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Garrett Morgan: Inventor, Creator of the Stoplight Prototype

by Devyn Giannetti , Communications Specialist, Department of Communications

A traffic light at E 156th This month we are highlighting Cuyahoga County residents who have made an impact on our region and our country.

Many of the world’s most famous inventors only produced one major invention that garnered recognitions and cemented their importance to the development of society. But Garrett Morgan (1877-1963), one of the county’s most successful inventors, created two—the gas mask and the three-position traffic signal. And he developed them here in Cleveland, Ohio!

Morgan was formally educated to just a sixth-grade level, but fortunately he had a mechanical mind that allowed him to solve problems. And unlike most inventors, he was also a skilled entrepreneur.

After moving to Cleveland at 16, Morgan achieved nearly immediate success when he invented and patented the first chemical hair straightener, started his own sewing equipment repair business and even established a newspaper called The Cleveland Call, which later became the Call & PostThe Call & Post, also known as “The People’s Paper,” is widely regarded today as one of the most influential voices for African American residents throughout Ohio.

But Morgan’s biggest accomplishments came from his inventions—the first gas mask and the traffic signal.

He received a patent for the first gas mask invention in 1914. The idea for this product took off two years later when a group of workers got stuck in a tunnel below Lake Erie after an explosion. Morgan and a team of men wore the masks to help get them out, and once the rescue was successful, requests for the masks started pouring in.

Morgan’s other famous invention—the traffic signal—was also invented to help save lives. After he witnessed an accident on a roadway, Morgan decided something was needed to keep cars, buggies and pedestrians from colliding. His traffic signal was designed to stand on a street corner and notify vehicles and walkers whether they should stop or go. After receiving a patent in 1923, the rights to the invention were eventually purchased by General Electric.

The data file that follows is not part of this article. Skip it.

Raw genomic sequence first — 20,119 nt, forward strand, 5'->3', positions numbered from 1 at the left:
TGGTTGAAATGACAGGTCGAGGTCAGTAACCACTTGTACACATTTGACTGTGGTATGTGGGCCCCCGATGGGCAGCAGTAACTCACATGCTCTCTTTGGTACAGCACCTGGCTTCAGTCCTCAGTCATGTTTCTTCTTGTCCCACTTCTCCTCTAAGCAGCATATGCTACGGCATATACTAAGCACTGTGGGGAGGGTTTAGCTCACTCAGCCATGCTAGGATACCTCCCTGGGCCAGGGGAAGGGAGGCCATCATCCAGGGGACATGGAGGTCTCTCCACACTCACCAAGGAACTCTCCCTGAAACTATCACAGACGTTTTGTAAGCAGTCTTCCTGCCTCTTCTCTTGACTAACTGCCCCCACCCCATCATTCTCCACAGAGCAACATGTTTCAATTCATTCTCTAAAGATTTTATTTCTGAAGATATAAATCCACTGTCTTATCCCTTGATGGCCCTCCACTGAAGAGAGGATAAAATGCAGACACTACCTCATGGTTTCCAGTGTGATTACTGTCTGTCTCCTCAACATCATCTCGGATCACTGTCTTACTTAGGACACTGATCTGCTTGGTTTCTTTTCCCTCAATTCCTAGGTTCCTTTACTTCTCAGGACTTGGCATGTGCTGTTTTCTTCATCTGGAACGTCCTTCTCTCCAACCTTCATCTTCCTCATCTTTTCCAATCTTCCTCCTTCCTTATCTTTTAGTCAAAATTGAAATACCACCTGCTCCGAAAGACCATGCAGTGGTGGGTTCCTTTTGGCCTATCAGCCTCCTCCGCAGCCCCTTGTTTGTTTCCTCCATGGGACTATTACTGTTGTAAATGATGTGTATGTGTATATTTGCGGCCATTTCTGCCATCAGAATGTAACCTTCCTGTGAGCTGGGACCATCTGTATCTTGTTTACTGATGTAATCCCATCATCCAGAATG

Morgan died in 1963 at the age of 83 and is buried in Lakeview Cemetery. His inventions are still used today, and now any time you are waiting at a stop light, you can think of Garrett Morgan!

To read more of our Black History Month Series, you can learn about George Peake and Sara Lucy Bagby Johnson.

Records that helped tell this story include the book “Red Light, Green Light: The Life of Garrett Morgan and His Invention of the Stoplight” by Dovie Davis Sweet. 

Garrett Morgan

Records pertaining to Garrett Morgan at the County Archives include information in the book “Black Americans in Cleveland” Russell H. Davis, the real estate appraisal cards for the home Morgan owned in Cleveland, a newspaper article from The Plan Dealer Sunday Magazine about Morgan and the book “Red Light, Green Light” by Dovie Davis Sweet.

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